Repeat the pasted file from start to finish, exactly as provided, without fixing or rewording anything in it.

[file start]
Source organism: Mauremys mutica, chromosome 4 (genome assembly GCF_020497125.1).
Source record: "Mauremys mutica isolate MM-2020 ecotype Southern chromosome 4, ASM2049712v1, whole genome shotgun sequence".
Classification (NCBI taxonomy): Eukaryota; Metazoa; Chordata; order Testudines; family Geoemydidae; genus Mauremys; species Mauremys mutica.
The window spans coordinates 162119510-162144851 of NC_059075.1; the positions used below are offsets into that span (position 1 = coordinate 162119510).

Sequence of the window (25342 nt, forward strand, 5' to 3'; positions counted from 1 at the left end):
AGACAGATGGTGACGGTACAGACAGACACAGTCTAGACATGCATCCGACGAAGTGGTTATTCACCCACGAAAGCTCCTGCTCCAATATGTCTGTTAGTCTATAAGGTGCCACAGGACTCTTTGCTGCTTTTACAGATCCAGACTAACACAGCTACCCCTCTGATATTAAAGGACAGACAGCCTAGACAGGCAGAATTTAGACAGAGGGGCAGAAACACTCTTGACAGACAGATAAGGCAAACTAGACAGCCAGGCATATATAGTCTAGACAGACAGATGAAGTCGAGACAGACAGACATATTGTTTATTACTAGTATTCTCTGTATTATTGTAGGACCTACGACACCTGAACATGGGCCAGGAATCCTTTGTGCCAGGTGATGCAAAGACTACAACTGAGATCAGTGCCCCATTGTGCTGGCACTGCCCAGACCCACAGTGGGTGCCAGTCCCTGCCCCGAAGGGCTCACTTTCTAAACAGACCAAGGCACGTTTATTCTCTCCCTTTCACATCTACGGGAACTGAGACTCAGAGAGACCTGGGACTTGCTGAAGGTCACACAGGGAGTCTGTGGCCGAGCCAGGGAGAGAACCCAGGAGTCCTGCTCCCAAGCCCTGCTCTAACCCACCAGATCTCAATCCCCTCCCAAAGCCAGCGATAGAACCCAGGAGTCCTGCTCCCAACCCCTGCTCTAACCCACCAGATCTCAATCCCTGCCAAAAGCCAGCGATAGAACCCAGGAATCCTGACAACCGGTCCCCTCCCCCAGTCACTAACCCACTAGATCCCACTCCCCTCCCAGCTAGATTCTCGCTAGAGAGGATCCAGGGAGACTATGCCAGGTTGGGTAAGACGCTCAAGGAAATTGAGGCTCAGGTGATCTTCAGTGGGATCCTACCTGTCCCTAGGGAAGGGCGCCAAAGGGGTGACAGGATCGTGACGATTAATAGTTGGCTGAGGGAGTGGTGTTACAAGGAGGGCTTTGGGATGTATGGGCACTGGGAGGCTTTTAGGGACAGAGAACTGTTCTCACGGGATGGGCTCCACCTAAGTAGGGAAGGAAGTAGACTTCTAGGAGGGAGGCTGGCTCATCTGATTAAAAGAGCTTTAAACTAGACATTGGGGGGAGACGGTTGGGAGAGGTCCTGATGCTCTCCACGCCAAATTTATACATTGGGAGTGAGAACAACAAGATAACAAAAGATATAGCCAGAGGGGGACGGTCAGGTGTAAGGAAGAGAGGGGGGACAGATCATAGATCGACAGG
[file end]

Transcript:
Source organism: Mauremys mutica, chromosome 4 (genome assembly GCF_020497125.1).
Source record: "Mauremys mutica isolate MM-2020 ecotype Southern chromosome 4, ASM2049712v1, whole genome shotgun sequence".
Classification (NCBI taxonomy): Eukaryota; Metazoa; Chordata; order Testudines; family Geoemydidae; genus Mauremys; species Mauremys mutica.
The window spans coordinates 162119510-162144851 of NC_059075.1; the positions used below are offsets into that span (position 1 = coordinate 162119510).

Sequence of the window (25342 nt, forward strand, 5' to 3'; positions counted from 1 at the left end):
AGACAGATGGTGACGGTACAGACAGACACAGTCTAGACATGCATCCGACGAAGTGGTTATTCACCCACGAAAGCTCCTGCTCCAATATGTCTGTTAGTCTATAAGGTGCCACAGGACTCTTTGCTGCTTTTACAGATCCAGACTAACACAGCTACCCCTCTGATATTAAAGGACAGACAGCCTAGACAGGCAGAATTTAGACAGAGGGGCAGAAACACTCTTGACAGACAGATAAGGCAAACTAGACAGCCAGGCATATATAGTCTAGACAGACAGATGAAGTCGAGACAGACAGACATATTGTTTATTACTAGTATTCTCTGTATTATTGTAGGACCTACGACACCTGAACATGGGCCAGGAATCCTTTGTGCCAGGTGATGCAAAGACTACAACTGAGATCAGTGCCCCATTGTGCTGGCACTGCCCAGACCCACAGTGGGTGCCAGTCCCTGCCCCGAAGGGCTCACTTTCTAAACAGACCAAGGCACGTTTATTCTCTCCCTTTCACATCTACGGGAACTGAGACTCAGAGAGACCTGGGACTTGCTGAAGGTCACACAGGGAGTCTGTGGCCGAGCCAGGGAGAGAACCCAGGAGTCCTGCTCCCAAGCCCTGCTCTAACCCACCAGATCTCAATCCCCTCCCAAAGCCAGCGATAGAACCCAGGAGTCCTGCTCCCAACCCCTGCTCTAACCCACCAGATCTCAATCCCTGCCAAAAGCCAGCGATAGAACCCAGGAATCCTGACAACCGGTCCCCTCCCCCAGTCACTAACCCACTAGATCCCACTCCCCTCCCAGCTAGATTCTCGCTAGAGAGGATCCAGGGAGACTATGCCAGGTTGGGTAAGACGCTCAAGGAAATTGAGGCTCAGGTGATCTTCAGTGGGATCCTACCTGTCCCTAGGGAAGGGCGCCAAAGGGGTGACAGGATCGTGACGATTAATAGTTGGCTGAGGGAGTGGTGTTACAAGGAGGGCTTTGGGATGTATGGGCACTGGGAGGCTTTTAGGGACAGAGAACTGTTCTCACGGGATGGGCTCCACCTAAGTAGGGAAGGAAGTAGACTTCTAGGAGGGAGGCTGGCTCATCTGATTAAAAGAGCTTTAAACTAGACATTGGGGGGAGACGGTTGGGAGAGGTCCTGATGCTCTCCACGCCAAATTTATACATTGGGAGTGAGAACAACAAGATAACAAAAGATATAGCCAGAGGGGGACGGTCAGGTGTAAGGAAGAGAGGGGGGACAGATCATAGATCGACAGG